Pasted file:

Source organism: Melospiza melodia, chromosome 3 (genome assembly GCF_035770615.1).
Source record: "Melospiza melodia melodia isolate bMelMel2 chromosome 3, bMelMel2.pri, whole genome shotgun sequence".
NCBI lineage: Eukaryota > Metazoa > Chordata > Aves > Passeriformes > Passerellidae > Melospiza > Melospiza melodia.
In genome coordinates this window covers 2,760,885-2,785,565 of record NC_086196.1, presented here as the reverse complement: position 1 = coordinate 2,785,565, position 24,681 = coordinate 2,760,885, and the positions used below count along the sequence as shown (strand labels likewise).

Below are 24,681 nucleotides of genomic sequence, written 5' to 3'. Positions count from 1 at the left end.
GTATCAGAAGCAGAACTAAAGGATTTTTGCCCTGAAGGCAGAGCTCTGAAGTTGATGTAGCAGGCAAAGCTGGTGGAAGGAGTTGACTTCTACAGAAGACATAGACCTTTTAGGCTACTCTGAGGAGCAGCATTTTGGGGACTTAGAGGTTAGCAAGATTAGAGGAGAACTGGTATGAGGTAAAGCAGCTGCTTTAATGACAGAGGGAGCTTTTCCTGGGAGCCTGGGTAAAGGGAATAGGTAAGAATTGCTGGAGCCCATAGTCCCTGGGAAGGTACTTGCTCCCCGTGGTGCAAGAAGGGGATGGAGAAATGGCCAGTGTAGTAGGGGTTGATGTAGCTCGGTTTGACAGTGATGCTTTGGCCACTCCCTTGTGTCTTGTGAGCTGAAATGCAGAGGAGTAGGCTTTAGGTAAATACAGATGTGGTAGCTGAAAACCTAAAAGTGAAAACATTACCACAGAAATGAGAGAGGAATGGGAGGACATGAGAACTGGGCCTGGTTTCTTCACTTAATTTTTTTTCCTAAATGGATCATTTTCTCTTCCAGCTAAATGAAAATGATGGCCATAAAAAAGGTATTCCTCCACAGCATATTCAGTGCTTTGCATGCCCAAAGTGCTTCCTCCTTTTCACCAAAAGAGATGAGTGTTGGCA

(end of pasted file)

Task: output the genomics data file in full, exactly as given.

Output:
Source organism: Melospiza melodia, chromosome 3 (genome assembly GCF_035770615.1).
Source record: "Melospiza melodia melodia isolate bMelMel2 chromosome 3, bMelMel2.pri, whole genome shotgun sequence".
NCBI lineage: Eukaryota > Metazoa > Chordata > Aves > Passeriformes > Passerellidae > Melospiza > Melospiza melodia.
In genome coordinates this window covers 2,760,885-2,785,565 of record NC_086196.1, presented here as the reverse complement: position 1 = coordinate 2,785,565, position 24,681 = coordinate 2,760,885, and the positions used below count along the sequence as shown (strand labels likewise).

Below are 24,681 nucleotides of genomic sequence, written 5' to 3'. Positions count from 1 at the left end.
GTATCAGAAGCAGAACTAAAGGATTTTTGCCCTGAAGGCAGAGCTCTGAAGTTGATGTAGCAGGCAAAGCTGGTGGAAGGAGTTGACTTCTACAGAAGACATAGACCTTTTAGGCTACTCTGAGGAGCAGCATTTTGGGGACTTAGAGGTTAGCAAGATTAGAGGAGAACTGGTATGAGGTAAAGCAGCTGCTTTAATGACAGAGGGAGCTTTTCCTGGGAGCCTGGGTAAAGGGAATAGGTAAGAATTGCTGGAGCCCATAGTCCCTGGGAAGGTACTTGCTCCCCGTGGTGCAAGAAGGGGATGGAGAAATGGCCAGTGTAGTAGGGGTTGATGTAGCTCGGTTTGACAGTGATGCTTTGGCCACTCCCTTGTGTCTTGTGAGCTGAAATGCAGAGGAGTAGGCTTTAGGTAAATACAGATGTGGTAGCTGAAAACCTAAAAGTGAAAACATTACCACAGAAATGAGAGAGGAATGGGAGGACATGAGAACTGGGCCTGGTTTCTTCACTTAATTTTTTTTCCTAAATGGATCATTTTCTCTTCCAGCTAAATGAAAATGATGGCCATAAAAAAGGTATTCCTCCACAGCATATTCAGTGCTTTGCATGCCCAAAGTGCTTCCTCCTTTTCACCAAAAGAGATGAGTGTTGGCA